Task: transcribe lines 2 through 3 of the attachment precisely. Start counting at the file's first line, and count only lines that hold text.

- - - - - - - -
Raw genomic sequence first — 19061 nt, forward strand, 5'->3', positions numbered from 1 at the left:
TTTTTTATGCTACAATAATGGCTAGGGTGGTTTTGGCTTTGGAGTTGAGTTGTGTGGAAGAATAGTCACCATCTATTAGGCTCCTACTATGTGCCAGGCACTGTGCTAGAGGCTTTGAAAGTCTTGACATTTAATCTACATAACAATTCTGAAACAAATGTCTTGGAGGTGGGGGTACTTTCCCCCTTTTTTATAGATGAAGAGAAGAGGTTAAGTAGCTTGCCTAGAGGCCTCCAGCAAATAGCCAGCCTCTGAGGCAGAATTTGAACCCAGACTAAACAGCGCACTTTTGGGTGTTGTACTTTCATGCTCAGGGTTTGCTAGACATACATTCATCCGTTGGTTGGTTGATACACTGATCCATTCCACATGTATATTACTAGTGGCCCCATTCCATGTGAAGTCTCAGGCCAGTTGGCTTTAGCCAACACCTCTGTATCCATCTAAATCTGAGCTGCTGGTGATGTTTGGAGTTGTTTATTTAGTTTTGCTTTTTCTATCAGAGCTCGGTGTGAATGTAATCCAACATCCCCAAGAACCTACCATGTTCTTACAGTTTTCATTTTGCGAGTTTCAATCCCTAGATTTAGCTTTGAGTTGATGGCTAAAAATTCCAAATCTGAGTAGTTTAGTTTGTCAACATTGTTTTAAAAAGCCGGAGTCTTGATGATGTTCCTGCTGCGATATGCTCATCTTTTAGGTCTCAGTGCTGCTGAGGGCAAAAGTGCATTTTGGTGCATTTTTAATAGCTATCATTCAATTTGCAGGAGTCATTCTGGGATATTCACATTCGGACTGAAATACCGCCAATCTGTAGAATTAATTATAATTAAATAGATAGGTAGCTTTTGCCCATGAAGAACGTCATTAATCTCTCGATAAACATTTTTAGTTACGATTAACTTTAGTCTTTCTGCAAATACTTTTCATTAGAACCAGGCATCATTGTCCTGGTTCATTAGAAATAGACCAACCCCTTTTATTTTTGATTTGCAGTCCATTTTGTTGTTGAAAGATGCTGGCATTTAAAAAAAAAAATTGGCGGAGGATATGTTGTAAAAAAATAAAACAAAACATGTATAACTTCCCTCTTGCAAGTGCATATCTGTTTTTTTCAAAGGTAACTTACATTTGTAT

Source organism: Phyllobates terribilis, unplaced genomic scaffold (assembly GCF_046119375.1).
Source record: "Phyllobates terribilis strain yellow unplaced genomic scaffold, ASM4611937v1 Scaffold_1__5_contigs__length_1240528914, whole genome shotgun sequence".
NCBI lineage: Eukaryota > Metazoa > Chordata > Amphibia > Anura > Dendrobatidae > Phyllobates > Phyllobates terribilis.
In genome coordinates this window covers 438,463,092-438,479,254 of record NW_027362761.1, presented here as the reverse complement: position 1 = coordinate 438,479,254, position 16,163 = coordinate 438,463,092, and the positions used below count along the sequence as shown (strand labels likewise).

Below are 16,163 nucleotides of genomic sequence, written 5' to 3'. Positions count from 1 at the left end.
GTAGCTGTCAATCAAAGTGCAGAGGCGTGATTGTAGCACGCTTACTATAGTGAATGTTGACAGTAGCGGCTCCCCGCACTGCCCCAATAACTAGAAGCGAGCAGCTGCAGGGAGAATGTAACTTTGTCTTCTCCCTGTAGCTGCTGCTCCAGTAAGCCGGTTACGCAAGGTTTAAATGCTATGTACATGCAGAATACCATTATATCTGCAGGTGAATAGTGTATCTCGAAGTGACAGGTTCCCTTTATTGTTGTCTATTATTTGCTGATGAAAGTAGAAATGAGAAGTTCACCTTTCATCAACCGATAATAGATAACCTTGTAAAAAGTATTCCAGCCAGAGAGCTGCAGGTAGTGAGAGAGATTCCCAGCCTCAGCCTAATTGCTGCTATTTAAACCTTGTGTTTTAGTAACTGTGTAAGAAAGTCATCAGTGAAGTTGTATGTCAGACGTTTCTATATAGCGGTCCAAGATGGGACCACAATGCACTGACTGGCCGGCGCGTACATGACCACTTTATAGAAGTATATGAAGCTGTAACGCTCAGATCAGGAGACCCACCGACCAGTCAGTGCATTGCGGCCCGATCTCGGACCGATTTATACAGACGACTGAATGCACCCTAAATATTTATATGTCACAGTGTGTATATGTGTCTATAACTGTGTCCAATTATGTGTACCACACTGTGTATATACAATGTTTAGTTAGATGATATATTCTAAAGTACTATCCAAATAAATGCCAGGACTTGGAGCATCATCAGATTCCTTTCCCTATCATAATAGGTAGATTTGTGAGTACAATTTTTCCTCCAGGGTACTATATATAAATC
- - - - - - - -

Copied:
TTTTTTATGCTACAATAATGGCTAGGGTGGTTTTGGCTTTGGAGTTGAGTTGTGTGGAAGAATAGTCACCATCTATTAGGCTCCTACTATGTGCCAGGCACTGTGCTAGAGGCTTTGAAAGTCTTGACATTTAATCTACATAACAATTCTGAAACAAATGTCTTGGAGGTGGGGGTACTTTCCCCCTTTTTTATAGATGAAGAGAAGAGGTTAAGTAGCTTGCCTAGAGGCCTCCAGCAAATAGCCAGCCTCTGAGGCAGAATTTGAACCCAGACTAAACAGCGCACTTTTGGGTGTTGTACTTTCATGCTCAGGGTTTGCTAGACATACATTCATCCGTTGGTTGGTTGATACACTGATCCATTCCACATGTATATTACTAGTGGCCCCATTCCATGTGAAGTCTCAGGCCAGTTGGCTTTAGCCAACACCTCTGTATCCATCTAAATCTGAGCTGCTGGTGATGTTTGGAGTTGTTTATTTAGTTTTGCTTTTTCTATCAGAGCTCGGTGTGAATGTAATCCAACATCCCCAAGAACCTACCATGTTCTTACAGTTTTCATTTTGCGAGTTTCAATCCCTAGATTTAGCTTTGAGTTGATGGCTAAAAATTCCAAATCTGAGTAGTTTAGTTTGTCAACATTGTTTTAAAAAGCCGGAGTCTTGATGATGTTCCTGCTGCGATATGCTCATCTTTTAGGTCTCAGTGCTGCTGAGGGCAAAAGTGCATTTTGGTGCATTTTTAATAGCTATCATTCAATTTGCAGGAGTCATTCTGGGATATTCACATTCGGACTGAAATACCGCCAATCTGTAGAATTAATTATAATTAAATAGATAGGTAGCTTTTGCCCATGAAGAACGTCATTAATCTCTCGATAAACATTTTTAGTTACGATTAACTTTAGTCTTTCTGCAAATACTTTTCATTAGAACCAGGCATCATTGTCCTGGTTCATTAGAAATAGACCAACCCCTTTTATTTTTGATTTGCAGTCCATTTTGTTGTTGAAAGATGCTGGCATTTAAAAAAAAAAATTGGCGGAGGATATGTTGTAAAAAAATAAAACAAAACATGTATAACTTCCCTCTTGCAAGTGCATATCTGTTTTTTTCAAAGGTAACTTACATTTGTAT

Source organism: Phyllobates terribilis, unplaced genomic scaffold (assembly GCF_046119375.1).